KHARTOUM (Reuters) - Sudan’s south is ready to offer the north a financial package to soften the blow of secession if it agrees to allow southern annexation of the oil-producing Abyei region, a senior former southern rebel said on Wednesday.
Both the north and the south claim the central Abyei area, which is due to hold a referendum to decide which part of Sudan it will join on January 9, 2011, the same day southerners are due to vote in a referendum on independence from the north.
But the north and south have been unable to agree on who should be allowed to vote in the Abyei referendum, raising questions about whether it can go ahead and leading mediators to to come up with alternative solutions.
Luka Biong, minister of cabinet affairs in the coalition government formed after a 2005 north-south peace deal, told Reuters the south had accepted a U.S. suggestion that it annex Abyei by presidential decree if the referendum did not go ahead.
To compensate the north for agreeing to a peaceful settlement along these lines, the south would agree to arrange a financial package.
He said this could be in the form of an interest-free loan to the north to cover up to half the loss in oil revenues if the south secedes.
The south would also create a development fund from Abyei’s oil revenues for Sudan’s Missiriya nomads, who move south through Abyei a few months a year to graze cattle. The Missiriya tribes would also be granted citizenship rights in the event the Abyei referendum did not take place.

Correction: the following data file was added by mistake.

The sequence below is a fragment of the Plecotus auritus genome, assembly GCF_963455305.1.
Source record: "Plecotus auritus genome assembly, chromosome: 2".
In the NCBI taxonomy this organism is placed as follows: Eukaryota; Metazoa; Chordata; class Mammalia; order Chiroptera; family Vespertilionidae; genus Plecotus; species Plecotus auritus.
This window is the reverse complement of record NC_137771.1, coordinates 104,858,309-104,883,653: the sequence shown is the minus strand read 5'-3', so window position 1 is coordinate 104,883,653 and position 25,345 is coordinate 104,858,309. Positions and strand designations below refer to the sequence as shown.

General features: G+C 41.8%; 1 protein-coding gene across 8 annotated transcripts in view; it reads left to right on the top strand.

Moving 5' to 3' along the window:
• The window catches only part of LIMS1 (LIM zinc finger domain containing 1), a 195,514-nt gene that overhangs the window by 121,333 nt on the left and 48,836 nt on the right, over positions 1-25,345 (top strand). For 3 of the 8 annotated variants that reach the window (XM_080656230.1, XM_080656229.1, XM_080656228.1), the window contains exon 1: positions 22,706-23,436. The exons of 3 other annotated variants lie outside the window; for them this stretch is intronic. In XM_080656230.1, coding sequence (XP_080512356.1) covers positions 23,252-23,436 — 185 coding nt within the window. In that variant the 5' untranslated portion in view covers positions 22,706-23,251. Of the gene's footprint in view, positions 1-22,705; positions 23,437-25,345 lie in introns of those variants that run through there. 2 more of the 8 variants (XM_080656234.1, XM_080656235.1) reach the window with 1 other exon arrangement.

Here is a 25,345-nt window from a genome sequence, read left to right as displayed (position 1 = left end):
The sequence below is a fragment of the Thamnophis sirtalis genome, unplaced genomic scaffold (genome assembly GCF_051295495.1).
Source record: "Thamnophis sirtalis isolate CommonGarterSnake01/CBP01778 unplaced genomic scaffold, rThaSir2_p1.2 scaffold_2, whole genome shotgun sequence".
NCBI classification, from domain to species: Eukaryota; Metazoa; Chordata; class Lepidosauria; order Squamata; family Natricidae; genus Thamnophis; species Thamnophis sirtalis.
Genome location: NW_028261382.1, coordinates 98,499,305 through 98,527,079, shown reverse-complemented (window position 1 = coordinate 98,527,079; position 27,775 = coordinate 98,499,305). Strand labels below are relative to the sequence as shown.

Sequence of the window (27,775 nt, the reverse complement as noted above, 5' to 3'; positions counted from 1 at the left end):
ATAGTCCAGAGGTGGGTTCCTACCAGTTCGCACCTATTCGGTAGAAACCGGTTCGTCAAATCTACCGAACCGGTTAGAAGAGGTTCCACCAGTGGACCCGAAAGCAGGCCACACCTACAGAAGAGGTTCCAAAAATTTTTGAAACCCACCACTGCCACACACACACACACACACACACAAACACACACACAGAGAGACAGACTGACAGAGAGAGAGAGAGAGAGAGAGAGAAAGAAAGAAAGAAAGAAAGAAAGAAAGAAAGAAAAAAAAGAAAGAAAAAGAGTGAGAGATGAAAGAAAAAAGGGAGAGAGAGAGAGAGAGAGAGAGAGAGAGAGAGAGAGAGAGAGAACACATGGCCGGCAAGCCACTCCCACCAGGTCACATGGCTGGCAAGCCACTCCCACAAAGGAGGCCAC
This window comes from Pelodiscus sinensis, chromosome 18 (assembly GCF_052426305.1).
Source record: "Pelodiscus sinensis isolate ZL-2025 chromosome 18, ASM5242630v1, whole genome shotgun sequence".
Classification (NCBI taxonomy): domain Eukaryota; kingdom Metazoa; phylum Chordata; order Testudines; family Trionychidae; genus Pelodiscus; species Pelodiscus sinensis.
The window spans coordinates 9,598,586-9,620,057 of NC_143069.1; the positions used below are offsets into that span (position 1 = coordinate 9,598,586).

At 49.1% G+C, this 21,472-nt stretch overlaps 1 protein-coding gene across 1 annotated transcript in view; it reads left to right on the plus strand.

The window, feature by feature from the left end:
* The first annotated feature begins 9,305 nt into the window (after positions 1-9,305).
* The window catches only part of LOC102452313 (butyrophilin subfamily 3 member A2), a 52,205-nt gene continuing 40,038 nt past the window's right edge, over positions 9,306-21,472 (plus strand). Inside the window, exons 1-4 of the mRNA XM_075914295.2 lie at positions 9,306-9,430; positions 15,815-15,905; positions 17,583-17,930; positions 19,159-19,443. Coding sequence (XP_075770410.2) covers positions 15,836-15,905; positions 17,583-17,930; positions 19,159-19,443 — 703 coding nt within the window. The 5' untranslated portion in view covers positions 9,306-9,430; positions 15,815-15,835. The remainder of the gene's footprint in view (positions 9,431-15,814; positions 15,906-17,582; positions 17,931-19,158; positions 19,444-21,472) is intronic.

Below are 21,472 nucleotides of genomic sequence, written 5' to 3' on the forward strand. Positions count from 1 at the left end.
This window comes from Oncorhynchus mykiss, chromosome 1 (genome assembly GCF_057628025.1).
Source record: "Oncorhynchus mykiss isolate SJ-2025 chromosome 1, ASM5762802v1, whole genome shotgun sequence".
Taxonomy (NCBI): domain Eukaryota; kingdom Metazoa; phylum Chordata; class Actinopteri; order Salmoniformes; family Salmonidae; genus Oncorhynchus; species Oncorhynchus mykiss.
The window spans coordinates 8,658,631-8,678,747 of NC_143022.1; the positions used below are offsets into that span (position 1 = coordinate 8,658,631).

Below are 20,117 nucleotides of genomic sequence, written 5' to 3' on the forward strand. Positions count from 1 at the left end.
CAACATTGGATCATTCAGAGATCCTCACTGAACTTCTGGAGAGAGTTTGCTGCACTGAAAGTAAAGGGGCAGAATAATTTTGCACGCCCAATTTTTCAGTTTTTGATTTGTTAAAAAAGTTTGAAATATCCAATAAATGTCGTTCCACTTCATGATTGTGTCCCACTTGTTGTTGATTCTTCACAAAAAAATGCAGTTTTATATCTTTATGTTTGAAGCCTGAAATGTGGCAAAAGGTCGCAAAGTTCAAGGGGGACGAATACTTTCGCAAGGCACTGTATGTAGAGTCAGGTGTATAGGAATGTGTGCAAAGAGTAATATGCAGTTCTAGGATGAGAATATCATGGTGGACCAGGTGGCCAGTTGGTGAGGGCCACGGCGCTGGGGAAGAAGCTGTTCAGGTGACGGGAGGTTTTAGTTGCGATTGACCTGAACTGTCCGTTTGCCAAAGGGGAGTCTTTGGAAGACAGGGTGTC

“Abyei could be a flashpoint for not having peace — this is for the sake of peace,” said Biong, a senior member of the Sudan People’s Liberation Movement (SPLM), the grouping of former southern rebels. “It’s bigger than just Abyei.”
He said such a settlement could only happen if an Abyei vote became impossible and must be announced before the January 9 southern plebiscite and implemented before July 9, 2011 when the peace process formally ends.
The northern National Congress Party (NCP) says the Missiriya should have full voting rights in Abyei alongside the Dinka Ngok, who farm the land all year round, and other residents. The SPLM rejects this.
Biong said Washington feared the dispute over Abyei would end up leading to conflict and had therefore proposed the settlement.
“They put this proposal ... having a presidential decree to return Abyei back to the south and the Missiriya to have dual citizenship — we accepted it,” Biong said.
Under a 2005 peace deal a semi-autonomous southern government took 50 percent of the revenues from wells in the south, a majority of the 470,000 barrels per day output.
But if the south secedes, it will want all revenues from the southern fields.
Sudan’s north-south civil war was fought over issues including religion, oil, ethnicity and ideology and claimed some 2 million lives. Most analysts predict the south will vote to secede but a lack of agreement over Abyei, citizenship, oil sharing and the north-south border has raised fears of renewed conflict.